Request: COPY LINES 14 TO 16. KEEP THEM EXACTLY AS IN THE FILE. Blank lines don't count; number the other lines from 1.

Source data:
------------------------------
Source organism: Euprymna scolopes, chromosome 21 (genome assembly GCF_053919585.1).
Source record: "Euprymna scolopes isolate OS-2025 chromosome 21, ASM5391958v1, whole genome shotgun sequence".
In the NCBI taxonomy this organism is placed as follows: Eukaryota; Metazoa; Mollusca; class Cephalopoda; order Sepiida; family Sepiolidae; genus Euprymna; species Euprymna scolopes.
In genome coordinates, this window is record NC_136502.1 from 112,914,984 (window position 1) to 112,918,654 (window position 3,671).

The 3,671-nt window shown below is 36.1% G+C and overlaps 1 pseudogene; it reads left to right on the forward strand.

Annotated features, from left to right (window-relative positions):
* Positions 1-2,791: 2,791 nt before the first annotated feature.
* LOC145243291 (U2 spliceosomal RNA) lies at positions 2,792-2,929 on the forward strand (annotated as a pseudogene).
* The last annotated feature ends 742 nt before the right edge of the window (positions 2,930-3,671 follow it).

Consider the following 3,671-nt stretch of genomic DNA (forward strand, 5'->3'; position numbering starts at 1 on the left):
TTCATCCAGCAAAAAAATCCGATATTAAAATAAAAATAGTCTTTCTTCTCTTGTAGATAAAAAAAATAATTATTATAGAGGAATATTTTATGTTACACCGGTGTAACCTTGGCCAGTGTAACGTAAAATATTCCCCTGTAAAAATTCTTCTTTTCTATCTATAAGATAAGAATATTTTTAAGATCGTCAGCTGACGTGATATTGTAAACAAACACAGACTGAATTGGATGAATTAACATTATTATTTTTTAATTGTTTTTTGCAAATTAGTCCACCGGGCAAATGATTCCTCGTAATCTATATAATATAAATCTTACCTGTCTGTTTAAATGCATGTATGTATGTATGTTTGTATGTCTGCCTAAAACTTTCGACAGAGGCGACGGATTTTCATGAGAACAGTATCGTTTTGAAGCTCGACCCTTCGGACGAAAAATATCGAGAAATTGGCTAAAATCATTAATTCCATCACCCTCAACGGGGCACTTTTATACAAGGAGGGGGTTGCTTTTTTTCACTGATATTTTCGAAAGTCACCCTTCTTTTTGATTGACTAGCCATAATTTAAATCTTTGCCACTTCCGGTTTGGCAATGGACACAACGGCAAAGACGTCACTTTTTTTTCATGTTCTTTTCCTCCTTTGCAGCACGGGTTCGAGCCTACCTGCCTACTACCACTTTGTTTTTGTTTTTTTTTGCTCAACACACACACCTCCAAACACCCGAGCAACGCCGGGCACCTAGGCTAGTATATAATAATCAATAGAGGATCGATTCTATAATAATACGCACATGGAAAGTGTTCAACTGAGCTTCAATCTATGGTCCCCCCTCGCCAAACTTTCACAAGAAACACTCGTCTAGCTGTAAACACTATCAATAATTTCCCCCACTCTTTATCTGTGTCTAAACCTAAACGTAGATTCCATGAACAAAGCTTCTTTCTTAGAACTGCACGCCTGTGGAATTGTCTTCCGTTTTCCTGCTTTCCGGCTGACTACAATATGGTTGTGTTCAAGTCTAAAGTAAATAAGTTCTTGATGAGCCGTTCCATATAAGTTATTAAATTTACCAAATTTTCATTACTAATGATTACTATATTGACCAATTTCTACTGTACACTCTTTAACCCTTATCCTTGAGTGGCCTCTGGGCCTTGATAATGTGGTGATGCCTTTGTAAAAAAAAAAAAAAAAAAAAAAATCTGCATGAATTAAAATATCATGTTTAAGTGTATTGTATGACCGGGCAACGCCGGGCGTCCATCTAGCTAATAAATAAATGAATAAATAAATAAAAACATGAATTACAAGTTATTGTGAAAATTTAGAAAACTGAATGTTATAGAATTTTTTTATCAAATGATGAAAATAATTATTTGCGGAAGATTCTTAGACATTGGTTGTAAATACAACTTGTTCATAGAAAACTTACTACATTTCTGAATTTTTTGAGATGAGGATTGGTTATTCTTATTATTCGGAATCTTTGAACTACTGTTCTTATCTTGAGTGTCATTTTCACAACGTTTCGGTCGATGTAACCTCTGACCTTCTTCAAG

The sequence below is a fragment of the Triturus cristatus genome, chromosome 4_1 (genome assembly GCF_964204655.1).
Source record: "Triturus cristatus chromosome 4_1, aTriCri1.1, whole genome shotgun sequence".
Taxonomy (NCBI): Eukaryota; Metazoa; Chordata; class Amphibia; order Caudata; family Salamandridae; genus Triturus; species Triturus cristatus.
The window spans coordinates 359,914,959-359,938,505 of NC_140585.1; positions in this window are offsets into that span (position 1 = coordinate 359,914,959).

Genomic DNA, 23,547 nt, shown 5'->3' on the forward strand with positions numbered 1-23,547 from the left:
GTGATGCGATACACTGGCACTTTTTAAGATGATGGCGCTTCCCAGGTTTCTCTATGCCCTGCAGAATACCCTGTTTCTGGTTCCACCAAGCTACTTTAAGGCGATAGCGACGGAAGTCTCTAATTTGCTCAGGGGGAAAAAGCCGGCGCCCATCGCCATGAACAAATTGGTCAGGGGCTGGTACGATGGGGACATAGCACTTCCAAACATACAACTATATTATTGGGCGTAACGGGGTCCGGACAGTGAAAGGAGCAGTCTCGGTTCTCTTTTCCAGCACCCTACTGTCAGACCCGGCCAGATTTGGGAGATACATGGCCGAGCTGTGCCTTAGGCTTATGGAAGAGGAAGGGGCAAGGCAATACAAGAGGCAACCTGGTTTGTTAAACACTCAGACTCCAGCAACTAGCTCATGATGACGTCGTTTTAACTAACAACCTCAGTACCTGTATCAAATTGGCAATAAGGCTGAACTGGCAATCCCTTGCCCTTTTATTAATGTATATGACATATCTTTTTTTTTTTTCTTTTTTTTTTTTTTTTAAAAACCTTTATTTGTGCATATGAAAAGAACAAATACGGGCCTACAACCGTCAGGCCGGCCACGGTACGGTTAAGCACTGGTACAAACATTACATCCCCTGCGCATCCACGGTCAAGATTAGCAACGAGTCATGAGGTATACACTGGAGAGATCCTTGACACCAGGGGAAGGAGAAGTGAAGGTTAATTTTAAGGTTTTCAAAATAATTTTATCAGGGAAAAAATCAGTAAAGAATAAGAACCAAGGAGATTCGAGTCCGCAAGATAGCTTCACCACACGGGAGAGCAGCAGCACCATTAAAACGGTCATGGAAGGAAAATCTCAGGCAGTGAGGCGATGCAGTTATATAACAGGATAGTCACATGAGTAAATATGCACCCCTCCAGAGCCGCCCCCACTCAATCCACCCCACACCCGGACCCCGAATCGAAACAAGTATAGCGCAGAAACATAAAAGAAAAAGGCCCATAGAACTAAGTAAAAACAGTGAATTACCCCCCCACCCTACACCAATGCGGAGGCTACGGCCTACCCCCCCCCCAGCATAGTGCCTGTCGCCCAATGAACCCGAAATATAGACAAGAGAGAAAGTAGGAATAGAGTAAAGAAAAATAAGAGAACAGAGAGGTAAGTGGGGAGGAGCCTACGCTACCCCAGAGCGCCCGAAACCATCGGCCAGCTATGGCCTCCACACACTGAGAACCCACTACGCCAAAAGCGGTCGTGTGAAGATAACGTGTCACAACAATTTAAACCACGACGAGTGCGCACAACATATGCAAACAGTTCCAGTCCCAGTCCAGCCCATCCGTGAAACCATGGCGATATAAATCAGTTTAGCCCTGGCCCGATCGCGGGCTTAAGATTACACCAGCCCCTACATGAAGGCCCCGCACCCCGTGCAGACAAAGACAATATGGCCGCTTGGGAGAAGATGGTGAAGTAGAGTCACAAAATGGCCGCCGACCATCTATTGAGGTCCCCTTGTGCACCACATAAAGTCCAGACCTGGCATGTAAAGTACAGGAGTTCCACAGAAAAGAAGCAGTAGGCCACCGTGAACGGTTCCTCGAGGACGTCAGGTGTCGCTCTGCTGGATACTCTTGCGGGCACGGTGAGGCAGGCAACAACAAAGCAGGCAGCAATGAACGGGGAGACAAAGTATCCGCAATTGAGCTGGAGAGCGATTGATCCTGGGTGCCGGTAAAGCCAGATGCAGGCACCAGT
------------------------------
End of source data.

Taxonomy (NCBI): Eukaryota; Metazoa; Chordata; class Amphibia; order Caudata; family Salamandridae; genus Triturus; species Triturus cristatus.
The window spans coordinates 359,914,959-359,938,505 of NC_140585.1; positions in this window are offsets into that span (position 1 = coordinate 359,914,959).

Genomic DNA, 23,547 nt, shown 5'->3' on the forward strand with positions numbered 1-23,547 from the left: